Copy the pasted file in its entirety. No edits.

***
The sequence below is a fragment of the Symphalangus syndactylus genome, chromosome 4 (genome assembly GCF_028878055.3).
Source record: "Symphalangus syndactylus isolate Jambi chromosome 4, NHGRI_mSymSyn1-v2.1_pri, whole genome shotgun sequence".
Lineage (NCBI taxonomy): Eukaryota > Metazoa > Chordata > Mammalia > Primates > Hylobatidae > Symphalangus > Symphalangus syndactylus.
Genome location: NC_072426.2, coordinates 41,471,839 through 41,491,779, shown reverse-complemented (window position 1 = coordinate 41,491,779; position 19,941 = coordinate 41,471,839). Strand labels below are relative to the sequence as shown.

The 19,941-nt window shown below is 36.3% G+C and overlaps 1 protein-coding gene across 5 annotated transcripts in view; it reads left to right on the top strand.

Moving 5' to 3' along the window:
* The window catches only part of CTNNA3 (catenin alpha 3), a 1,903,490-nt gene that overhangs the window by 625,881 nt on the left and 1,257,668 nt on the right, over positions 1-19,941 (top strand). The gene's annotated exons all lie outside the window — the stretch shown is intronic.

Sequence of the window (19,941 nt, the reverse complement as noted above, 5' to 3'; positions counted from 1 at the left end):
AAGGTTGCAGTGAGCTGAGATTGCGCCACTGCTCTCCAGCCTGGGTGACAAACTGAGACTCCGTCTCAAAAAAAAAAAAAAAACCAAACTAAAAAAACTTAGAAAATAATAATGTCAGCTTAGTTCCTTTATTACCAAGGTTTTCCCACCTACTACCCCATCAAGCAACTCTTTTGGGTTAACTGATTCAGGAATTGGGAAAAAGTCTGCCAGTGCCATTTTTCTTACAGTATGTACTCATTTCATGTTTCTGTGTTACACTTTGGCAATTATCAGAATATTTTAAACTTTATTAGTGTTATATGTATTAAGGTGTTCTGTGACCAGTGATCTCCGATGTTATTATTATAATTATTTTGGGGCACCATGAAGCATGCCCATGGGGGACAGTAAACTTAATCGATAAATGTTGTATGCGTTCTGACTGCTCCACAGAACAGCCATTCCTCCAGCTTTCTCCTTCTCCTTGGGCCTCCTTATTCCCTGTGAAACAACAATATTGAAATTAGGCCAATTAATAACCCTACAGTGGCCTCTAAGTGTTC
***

The sequence below is a fragment of the Symphalangus syndactylus genome, chromosome 4 (genome assembly GCF_028878055.3).
Source record: "Symphalangus syndactylus isolate Jambi chromosome 4, NHGRI_mSymSyn1-v2.1_pri, whole genome shotgun sequence".
Lineage (NCBI taxonomy): Eukaryota > Metazoa > Chordata > Mammalia > Primates > Hylobatidae > Symphalangus > Symphalangus syndactylus.
Genome location: NC_072426.2, coordinates 41,471,839 through 41,491,779, shown reverse-complemented (window position 1 = coordinate 41,491,779; position 19,941 = coordinate 41,471,839). Strand labels below are relative to the sequence as shown.

The 19,941-nt window shown below is 36.3% G+C and overlaps 1 protein-coding gene across 5 annotated transcripts in view; it reads left to right on the top strand.

Moving 5' to 3' along the window:
* The window catches only part of CTNNA3 (catenin alpha 3), a 1,903,490-nt gene that overhangs the window by 625,881 nt on the left and 1,257,668 nt on the right, over positions 1-19,941 (top strand). The gene's annotated exons all lie outside the window — the stretch shown is intronic.

Sequence of the window (19,941 nt, the reverse complement as noted above, 5' to 3'; positions counted from 1 at the left end):
AAGGTTGCAGTGAGCTGAGATTGCGCCACTGCTCTCCAGCCTGGGTGACAAACTGAGACTCCGTCTCAAAAAAAAAAAAAAAACCAAACTAAAAAAACTTAGAAAATAATAATGTCAGCTTAGTTCCTTTATTACCAAGGTTTTCCCACCTACTACCCCATCAAGCAACTCTTTTGGGTTAACTGATTCAGGAATTGGGAAAAAGTCTGCCAGTGCCATTTTTCTTACAGTATGTACTCATTTCATGTTTCTGTGTTACACTTTGGCAATTATCAGAATATTTTAAACTTTATTAGTGTTATATGTATTAAGGTGTTCTGTGACCAGTGATCTCCGATGTTATTATTATAATTATTTTGGGGCACCATGAAGCATGCCCATGGGGGACAGTAAACTTAATCGATAAATGTTGTATGCGTTCTGACTGCTCCACAGAACAGCCATTCCTCCAGCTTTCTCCTTCTCCTTGGGCCTCCTTATTCCCTGTGAAACAACAATATTGAAATTAGGCCAATTAATAACCCTACAGTGGCCTCTAAGTGTTC